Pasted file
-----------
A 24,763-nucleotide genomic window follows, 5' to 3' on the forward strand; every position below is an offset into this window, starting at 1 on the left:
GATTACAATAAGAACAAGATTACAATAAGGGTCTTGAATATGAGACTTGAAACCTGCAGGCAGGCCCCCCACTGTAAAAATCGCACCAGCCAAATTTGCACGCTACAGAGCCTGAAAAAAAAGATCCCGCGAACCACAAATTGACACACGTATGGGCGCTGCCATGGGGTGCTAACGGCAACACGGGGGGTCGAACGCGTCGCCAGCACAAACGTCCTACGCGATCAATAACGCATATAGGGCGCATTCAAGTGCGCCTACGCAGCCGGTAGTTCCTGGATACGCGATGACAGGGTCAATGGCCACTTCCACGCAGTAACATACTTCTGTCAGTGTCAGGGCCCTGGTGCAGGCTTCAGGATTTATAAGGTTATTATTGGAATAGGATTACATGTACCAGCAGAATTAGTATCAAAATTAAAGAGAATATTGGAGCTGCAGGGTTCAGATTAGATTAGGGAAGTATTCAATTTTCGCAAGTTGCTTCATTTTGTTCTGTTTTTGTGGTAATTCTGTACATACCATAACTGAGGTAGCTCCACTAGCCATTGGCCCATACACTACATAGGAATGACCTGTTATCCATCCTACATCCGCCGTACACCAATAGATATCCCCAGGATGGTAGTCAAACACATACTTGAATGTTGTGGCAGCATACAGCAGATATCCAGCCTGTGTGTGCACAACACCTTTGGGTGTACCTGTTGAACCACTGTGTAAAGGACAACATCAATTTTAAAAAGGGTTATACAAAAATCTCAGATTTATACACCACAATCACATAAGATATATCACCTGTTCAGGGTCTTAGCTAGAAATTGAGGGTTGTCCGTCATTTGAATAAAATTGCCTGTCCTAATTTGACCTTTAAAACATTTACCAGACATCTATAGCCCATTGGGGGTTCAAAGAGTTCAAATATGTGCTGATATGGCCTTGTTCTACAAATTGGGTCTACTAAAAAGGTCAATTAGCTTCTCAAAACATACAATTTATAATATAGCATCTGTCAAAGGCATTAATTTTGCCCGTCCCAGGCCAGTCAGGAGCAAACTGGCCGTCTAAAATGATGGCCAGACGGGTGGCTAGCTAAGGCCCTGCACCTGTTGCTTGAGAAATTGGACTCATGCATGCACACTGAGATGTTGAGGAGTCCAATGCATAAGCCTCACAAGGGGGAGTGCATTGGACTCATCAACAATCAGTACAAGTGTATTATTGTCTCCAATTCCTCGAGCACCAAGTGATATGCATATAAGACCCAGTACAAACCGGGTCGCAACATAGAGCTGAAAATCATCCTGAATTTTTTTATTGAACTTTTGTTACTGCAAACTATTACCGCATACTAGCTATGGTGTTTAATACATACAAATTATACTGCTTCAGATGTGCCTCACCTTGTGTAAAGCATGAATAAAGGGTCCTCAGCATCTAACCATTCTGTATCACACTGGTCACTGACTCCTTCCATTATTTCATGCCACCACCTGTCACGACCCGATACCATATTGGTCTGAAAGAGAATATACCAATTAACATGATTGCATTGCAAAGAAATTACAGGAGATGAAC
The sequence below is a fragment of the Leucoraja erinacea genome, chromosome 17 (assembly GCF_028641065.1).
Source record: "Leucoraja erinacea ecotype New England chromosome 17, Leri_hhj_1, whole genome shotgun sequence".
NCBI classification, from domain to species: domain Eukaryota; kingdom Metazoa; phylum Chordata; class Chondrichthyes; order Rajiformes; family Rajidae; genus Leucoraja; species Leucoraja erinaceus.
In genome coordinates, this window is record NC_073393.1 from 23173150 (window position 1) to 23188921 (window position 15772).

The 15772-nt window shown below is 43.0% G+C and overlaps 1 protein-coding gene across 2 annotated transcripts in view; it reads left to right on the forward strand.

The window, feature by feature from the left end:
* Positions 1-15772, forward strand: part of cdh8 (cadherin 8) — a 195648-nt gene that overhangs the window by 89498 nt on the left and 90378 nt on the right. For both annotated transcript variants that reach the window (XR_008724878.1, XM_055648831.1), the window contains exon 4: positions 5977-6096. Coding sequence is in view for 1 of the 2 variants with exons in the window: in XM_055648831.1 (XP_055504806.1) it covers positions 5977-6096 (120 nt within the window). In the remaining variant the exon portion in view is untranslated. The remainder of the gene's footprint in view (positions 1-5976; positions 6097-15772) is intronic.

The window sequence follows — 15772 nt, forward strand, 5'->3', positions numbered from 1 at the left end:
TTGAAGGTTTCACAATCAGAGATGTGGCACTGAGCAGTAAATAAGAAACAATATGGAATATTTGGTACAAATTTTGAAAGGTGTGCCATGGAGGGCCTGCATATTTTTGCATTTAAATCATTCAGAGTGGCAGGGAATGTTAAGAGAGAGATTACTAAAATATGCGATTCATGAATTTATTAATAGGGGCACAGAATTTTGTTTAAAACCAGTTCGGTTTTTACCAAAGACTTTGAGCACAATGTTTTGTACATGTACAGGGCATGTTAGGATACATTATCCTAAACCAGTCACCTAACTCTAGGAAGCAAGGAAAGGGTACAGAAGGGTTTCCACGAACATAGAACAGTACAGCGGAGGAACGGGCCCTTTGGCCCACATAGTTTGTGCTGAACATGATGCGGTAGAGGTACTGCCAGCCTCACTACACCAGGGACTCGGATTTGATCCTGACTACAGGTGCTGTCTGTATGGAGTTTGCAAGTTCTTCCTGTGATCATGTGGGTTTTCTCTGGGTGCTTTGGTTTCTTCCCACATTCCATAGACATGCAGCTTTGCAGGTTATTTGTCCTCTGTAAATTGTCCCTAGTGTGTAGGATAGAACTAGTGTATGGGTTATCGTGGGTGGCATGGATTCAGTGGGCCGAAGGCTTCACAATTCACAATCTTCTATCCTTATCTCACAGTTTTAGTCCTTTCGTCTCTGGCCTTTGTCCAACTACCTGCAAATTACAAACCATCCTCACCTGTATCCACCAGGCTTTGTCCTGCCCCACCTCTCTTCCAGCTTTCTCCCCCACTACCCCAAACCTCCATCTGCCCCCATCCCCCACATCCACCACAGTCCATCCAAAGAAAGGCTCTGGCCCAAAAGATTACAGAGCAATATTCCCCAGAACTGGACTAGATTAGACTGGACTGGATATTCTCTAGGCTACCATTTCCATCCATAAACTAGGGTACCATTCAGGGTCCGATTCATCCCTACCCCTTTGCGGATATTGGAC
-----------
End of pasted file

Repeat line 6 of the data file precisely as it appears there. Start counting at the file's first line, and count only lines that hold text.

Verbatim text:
In genome coordinates, this window is record NC_073393.1 from 23173150 (window position 1) to 23188921 (window position 15772).